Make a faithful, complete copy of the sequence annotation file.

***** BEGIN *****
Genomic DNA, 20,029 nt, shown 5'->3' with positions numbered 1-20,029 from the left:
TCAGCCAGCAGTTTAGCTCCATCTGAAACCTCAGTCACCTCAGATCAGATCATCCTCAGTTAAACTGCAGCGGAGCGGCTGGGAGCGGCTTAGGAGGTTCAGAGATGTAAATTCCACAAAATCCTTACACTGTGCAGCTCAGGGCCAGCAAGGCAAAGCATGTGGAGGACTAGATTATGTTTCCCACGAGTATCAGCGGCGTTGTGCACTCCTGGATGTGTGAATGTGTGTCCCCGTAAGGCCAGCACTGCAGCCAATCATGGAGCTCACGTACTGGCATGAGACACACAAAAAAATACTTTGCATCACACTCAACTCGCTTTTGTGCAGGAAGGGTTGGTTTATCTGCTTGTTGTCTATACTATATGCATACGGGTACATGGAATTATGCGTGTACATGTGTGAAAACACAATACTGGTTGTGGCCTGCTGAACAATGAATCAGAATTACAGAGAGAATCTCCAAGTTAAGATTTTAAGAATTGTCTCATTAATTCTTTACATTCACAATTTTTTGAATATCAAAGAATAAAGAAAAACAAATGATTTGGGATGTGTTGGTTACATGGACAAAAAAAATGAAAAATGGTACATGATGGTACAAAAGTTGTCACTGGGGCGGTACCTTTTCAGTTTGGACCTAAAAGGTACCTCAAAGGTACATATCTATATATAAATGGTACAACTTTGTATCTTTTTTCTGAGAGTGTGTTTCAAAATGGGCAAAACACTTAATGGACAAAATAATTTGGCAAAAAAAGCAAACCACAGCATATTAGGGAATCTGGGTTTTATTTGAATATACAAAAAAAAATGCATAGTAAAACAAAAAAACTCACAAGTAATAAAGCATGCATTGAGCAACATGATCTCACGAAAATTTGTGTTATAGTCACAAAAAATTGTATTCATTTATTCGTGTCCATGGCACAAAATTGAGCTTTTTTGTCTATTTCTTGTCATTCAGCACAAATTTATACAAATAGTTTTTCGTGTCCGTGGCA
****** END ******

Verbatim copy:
Genomic DNA, 20,029 nt, shown 5'->3' with positions numbered 1-20,029 from the left:
TCAGCCAGCAGTTTAGCTCCATCTGAAACCTCAGTCACCTCAGATCAGATCATCCTCAGTTAAACTGCAGCGGAGCGGCTGGGAGCGGCTTAGGAGGTTCAGAGATGTAAATTCCACAAAATCCTTACACTGTGCAGCTCAGGGCCAGCAAGGCAAAGCATGTGGAGGACTAGATTATGTTTCCCACGAGTATCAGCGGCGTTGTGCACTCCTGGATGTGTGAATGTGTGTCCCCGTAAGGCCAGCACTGCAGCCAATCATGGAGCTCACGTACTGGCATGAGACACACAAAAAAATACTTTGCATCACACTCAACTCGCTTTTGTGCAGGAAGGGTTGGTTTATCTGCTTGTTGTCTATACTATATGCATACGGGTACATGGAATTATGCGTGTACATGTGTGAAAACACAATACTGGTTGTGGCCTGCTGAACAATGAATCAGAATTACAGAGAGAATCTCCAAGTTAAGATTTTAAGAATTGTCTCATTAATTCTTTACATTCACAATTTTTTGAATATCAAAGAATAAAGAAAAACAAATGATTTGGGATGTGTTGGTTACATGGACAAAAAAAATGAAAAATGGTACATGATGGTACAAAAGTTGTCACTGGGGCGGTACCTTTTCAGTTTGGACCTAAAAGGTACCTCAAAGGTACATATCTATATATAAATGGTACAACTTTGTATCTTTTTTCTGAGAGTGTGTTTCAAAATGGGCAAAACACTTAATGGACAAAATAATTTGGCAAAAAAAGCAAACCACAGCATATTAGGGAATCTGGGTTTTATTTGAATATACAAAAAAAAATGCATAGTAAAACAAAAAAACTCACAAGTAATAAAGCATGCATTGAGCAACATGATCTCACGAAAATTTGTGTTATAGTCACAAAAAATTGTATTCATTTATTCGTGTCCATGGCACAAAATTGAGCTTTTTTGTCTATTTCTTGTCATTCAGCACAAATTTATACAAATAGTTTTTCGTGTCCGTGGCA